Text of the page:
Last updated: December 26, 2020
Throughout most of history, the heart has been regarded as the seat of human emotion and, consequently, considered to be sacred. Now, human anatomy is much better understood and even though we know that the heart is not the center of emotions, it is however affected by them, alongside stress and many other factors. Nevertheless, the heart is an organ like any other and when some organs, including the heart, fail beyond medical treatment, there is an option to surgically replace them with healthy organs from donors. This is known as transplantation.
Many brilliant and ingenious doctors and surgeons have added their names to the annals of heart transplant history. Doctors such as Dwight Harken, Norman Shumway, and Christiaan Barnard have dedicated their lives to understanding this incredible organ. Their contribution to the knowledge and practice of heart surgery has changed the outcome for many people with end-stage heart failure.
Due to the complexity of factors involved in performing a successful heart surgery, it was only performed in a handful of cases prior to the Second World War. During the war, Dwight Harken, who was a military surgeon at the time, performed many surgeries on wounded soldiers to remove shrapnel from their hearts. As a testament to his skill, there were no fatalities, and heart surgery came to be regarded as a reliable option.
Even though the surgeries themselves were often successful, early approaches to postoperative care were inadequate and responsible for many deaths within the first few months of a procedure. Harken and Shumway were key figures in the development of cardiothoracic surgical and postsurgical care.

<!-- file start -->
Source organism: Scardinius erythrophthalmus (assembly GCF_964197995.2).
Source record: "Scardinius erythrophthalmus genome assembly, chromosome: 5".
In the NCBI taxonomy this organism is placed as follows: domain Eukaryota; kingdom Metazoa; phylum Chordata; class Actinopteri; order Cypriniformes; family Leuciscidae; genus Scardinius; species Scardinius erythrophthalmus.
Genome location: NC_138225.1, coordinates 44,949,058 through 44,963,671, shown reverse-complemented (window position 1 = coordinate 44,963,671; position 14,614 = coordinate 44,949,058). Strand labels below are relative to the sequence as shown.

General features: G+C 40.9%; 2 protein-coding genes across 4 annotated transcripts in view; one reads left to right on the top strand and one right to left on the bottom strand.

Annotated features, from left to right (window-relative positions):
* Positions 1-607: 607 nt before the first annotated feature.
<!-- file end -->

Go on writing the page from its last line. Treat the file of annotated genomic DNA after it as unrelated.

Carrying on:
The concept of organ and tissue transplant has been explored for centuries. Organs have been taken from cadavers as well as animals for research. In the early 1900s, animal veins and arteries were used by surgeons to practice suturing and vascular anastomosis. Doctors and surgeons experimented on animals to hone their skills so that they would have a better chance of performing a heart surgery on a person. Norman Shumway and Richard Lower perfected their technique in dogs for many years before trying a human-to-human heart transplant.
Animals have also been used as donors for hearts and other organs. A well-known instance is when Baby Fae received a baboon heart in 1984. Efforts at such procedures have mostly been futile due to tissue incompatibility and the limitations of immunosuppressant therapy.
Christiaan Barnard successfully performed the first ever human heart transplant in 1967 on a patient with end-stage heart failure, using another human heart. The patient did not live very long. However, the surgery itself was a success and he made heart transplant history. Dr. Barnard used the techniques that were developed by Norman Shumway of Stanford University. A year later in the US, Dr. Shumway performed the first adult human-to-human heart transplant in 1968.
Today, new approaches to heart transplant and heart health are being researched. Scientists, doctors, and engineers are organizing efforts to create effective artificial hearts and ventricular assist devices (VADs) for transplant candidates either as a long-term solution or as a short-term bridge until they can find a donor. Artificial hearts have become imperative due to the rising number of patients who require a transplant as the supply of donated hearts has not increased accordingly. If patients have the opportunity to benefit from such devices, they will readily do so to improve the quality and span of their lives.
For more information regarding heart transplant surgery programs, as well as cardiothoracic associations, check these resources:
See also our page on heart anatomy and an introduction to cardiology for further information.